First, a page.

In the circumstances I concluded that an inappropriate over-reliance upon family members to keep such a vulnerable and high-risk person safe in the community, over an extended period of time, probably contributed to Jo taking her own life on the 12th June 2021.
During the inquest the evidence revealed matters giving rise to concern. Although not identified as causative of the death in this case, in my opinion there is a risk that future deaths will occur unless action is taken. In the circumstances it is my statutory duty to report to you.
The MATTERS OF CONCERN are as follows.
1. Evidence confirmed a conspicuous lack of clarity as to when, where and by (or between) whom any formal handover of responsibility as Care Coordinator (CC) for Jo took place as between a number of CCs allocated to Jo over a period of many months from the lead up to and following her discharge as an in-patient back to the community team on December 18th 2020 and through to early May 2021.
2. Consequently , the evidence confirmed, despite her clear vulnerabilities, Jo did not have an allocated Care Coordinator for several weeks up to the beginning of May 2021. The evidence also confirmed that the lack of clarity as to the timing and conduct of CC handovers and the absence of an allocated CC to work with Jo (and by extension, her family) was informed by lack of a formal policy or procedure requiring that a full, detailed, formal record of handover between Care Coordinators is to be placed on EPUT electronic records.
3. Evidence confirmed a conspicuous lack of clarity as to who, amongst EPUT clinicians/staff, has the responsibilitv for oversight of patient care following discharge, including responsibility for ensuring adequate and appropriate safety-netting is in place in the event of relapse, where a Care Coordinator is no longer in place/has not been replaced.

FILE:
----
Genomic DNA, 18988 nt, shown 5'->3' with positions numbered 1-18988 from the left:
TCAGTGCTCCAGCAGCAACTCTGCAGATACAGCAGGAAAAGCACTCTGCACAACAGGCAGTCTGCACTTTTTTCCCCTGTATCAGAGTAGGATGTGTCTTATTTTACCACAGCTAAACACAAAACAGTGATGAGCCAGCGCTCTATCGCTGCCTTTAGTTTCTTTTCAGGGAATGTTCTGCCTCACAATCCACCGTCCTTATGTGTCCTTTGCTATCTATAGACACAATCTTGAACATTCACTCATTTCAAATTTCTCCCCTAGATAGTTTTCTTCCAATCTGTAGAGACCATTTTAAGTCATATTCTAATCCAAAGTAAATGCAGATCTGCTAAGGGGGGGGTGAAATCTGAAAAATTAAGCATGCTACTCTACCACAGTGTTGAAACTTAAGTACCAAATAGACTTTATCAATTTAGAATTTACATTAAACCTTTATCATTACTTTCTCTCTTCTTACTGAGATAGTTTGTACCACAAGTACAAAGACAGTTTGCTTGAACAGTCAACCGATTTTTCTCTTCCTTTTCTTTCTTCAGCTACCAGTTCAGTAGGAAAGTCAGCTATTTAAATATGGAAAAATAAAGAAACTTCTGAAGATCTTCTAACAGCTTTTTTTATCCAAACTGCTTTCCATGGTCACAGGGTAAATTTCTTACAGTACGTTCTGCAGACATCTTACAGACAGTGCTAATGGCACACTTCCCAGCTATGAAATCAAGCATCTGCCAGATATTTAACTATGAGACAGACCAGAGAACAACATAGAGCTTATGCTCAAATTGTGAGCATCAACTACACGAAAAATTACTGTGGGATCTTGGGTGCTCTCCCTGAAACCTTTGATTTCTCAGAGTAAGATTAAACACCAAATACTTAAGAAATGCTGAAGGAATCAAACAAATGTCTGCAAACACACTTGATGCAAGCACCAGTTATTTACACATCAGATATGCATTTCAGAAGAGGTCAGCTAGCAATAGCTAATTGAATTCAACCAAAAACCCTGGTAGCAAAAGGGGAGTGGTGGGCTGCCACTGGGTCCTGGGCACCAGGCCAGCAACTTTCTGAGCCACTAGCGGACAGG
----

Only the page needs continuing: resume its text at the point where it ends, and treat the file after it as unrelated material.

Please note that this 3rd concern was previously raised by me with
– CEO of EPUT (and in very similar terms) in a PFDR dated 25.02.2022 following the death of Stephanie Moyce.
4. The community Risk Assessment, Care Plan and Security Plan for Jo were not updated by a Care Coordinator between December 2020 and Jo’s death.
|6||ACTION SHOULD BE TAKEN|
In my opinion action should be taken to prevent future deaths and I believe you and your organisation have the power to take such action.
You are under a duty to respond to this report within 56 days of the date of this report, namely by Thursday 21 September 2023. I, the coroner, may extend the period.
Your response must contain details of action taken or proposed to be taken, setting out the timetable for action. Otherwise, you must explain why no action is proposed.
|8||COPIES and PUBLICATION|
I have sent a copy of my report to the Chief Coroner and to the following Interested Persons:
[REDACTED], son of the deceased, [REDACTED]
Fosters Solicitors, the lawyers representing [REDACTED] and other members of the deceased’s family including her partner and parents.
I am also under a duty to send the Chief Coroner a copy of your response.
The Chief Coroner may publish either or both in a complete or redacted or summary form. He may send a copy of this report to any person who he believes may find it useful or of interest. You may make representations to me, the coroner, at the time of your response, about the release or the publication of your response by the Chief Coroner.
|9||HM Area Coroner for Essex Sean Horstead|